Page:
If you or someone you know might be interested in volunteering, please contact us at Good Food Project 318-445-2773 or via The Food Bank of Central Louisiana website and our volunteer portal: https://fbcenla.galaxydigital.com/
Cooper Hornsby of West Monroe volunteers at the GFP demonstration garden on spring break, planting summer sunflowers.
  • Beans, Bush, Lima, Pole
  • Butterfly milkweed
  • Cantaloupes
  • Chard, Swiss
  • Collards
  • Corn, sweet
  • Cucumbers
  • Eggplant (plants)
  • Kale
  • Kohlrabi
  • Marigolds
  • Mirliton
  • Mustard Greens
  • Lettuce
  • Okra
  • Peas, Southern
  • Pepper, Bell & Hot (Seed - indoors)
  • Pumpkin
  • Radish
  • Summer Squash
  • Sunflowers
  • Tomatoes (Seed - indoors)
  • Tomatoes (Plants after last frost)
  • Watermelons
  • Zinnias
What Can I Plant this Month and Next Month?
  • Beans - Bush, Lima, Pole, Snap
  • Cantaloupes
  • Chard, Swiss
  • Collards
  • Corn, Sweet
  • Cucuzzi Squash
  • Cushaw
  • Eggplant (Plants)
  • Gourds (of various kinds - luffas)
  • Kale
  • Kohlrabi
  • Lettuce
  • Mustard Greens
  • Peanuts
  • Peas, Southern
  • Pepper, Bell & Hot (Plants)
  • Potatoes, Sweet
  • Pumpkin
  • Summer Squash
  • Tomatoes (Plants)
  • Watermelon
  • Yard-Long Beans
A Nachman Elementary student in Erica Adams class waters some newly planted snap beans for the school garden.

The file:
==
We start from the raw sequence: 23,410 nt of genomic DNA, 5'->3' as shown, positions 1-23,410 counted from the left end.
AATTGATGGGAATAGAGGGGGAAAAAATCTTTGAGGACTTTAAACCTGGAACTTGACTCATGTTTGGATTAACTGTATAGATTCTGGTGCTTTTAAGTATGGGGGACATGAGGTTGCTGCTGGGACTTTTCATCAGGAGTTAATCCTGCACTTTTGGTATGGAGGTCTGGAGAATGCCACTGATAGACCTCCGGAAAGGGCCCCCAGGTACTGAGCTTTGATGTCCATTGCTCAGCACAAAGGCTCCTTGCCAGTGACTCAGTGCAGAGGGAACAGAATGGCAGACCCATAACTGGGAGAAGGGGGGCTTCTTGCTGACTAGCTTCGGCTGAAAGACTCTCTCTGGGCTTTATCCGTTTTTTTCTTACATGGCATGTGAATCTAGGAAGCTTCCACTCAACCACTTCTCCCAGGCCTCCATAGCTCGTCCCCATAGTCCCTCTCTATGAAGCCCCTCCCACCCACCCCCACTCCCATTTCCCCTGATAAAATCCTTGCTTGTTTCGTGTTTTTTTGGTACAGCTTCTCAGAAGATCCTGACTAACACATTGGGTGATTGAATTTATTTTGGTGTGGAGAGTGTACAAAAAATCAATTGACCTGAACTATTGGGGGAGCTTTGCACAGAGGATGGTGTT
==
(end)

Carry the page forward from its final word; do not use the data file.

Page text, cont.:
Good Food Project Recipe of the Month
Pronounced Shak-shoo-ka , this is a North African dish that is served throughout the Middle East and is eaten mostly at breakfast but can be a hearty meal at any time of the day!

·          3 Tablespoons extra-virgin olive oil
·          1 medium onion, thinly sliced
·          1 large red bell pepper, thinly sliced
·          1 fresh, small chili, jalapeno, or Serrano pepper deseeded, remove ribs, slice
·          2-3 cloves of garlic thinly sliced
·          1 28 oz. can whole, peeled tomatoes – crush by squeezing between fingers
·          1 ½ tablespoons paprika
·          Salt and pepper to taste
·          ½ cup chopped parsley and cilantro
·          6 Eggs
·          Sliced black olives, feta cheese, artichoke hearts (optional)
·          Serve with crusty bread

1.       Heat olive oil in a large, deep skillet over high heat until shimmering. Add onion, red pepper, and hot pepper, spread into an even layer. Cook without moving, until vegetables are fully softened and spottily charred, about another 4 minutes. Add garlic, and cook, stirring, until softened and fragrant, about 30 seconds. Add paprika and cumin and cook, stirring, until fragrant, about 30 seconds. Add tomatoes and stir to combine. Reduce heat to a bare simmer and simmer for 10 minutes, then season to taste with salt and pepper and stir in half of cilantro and parsley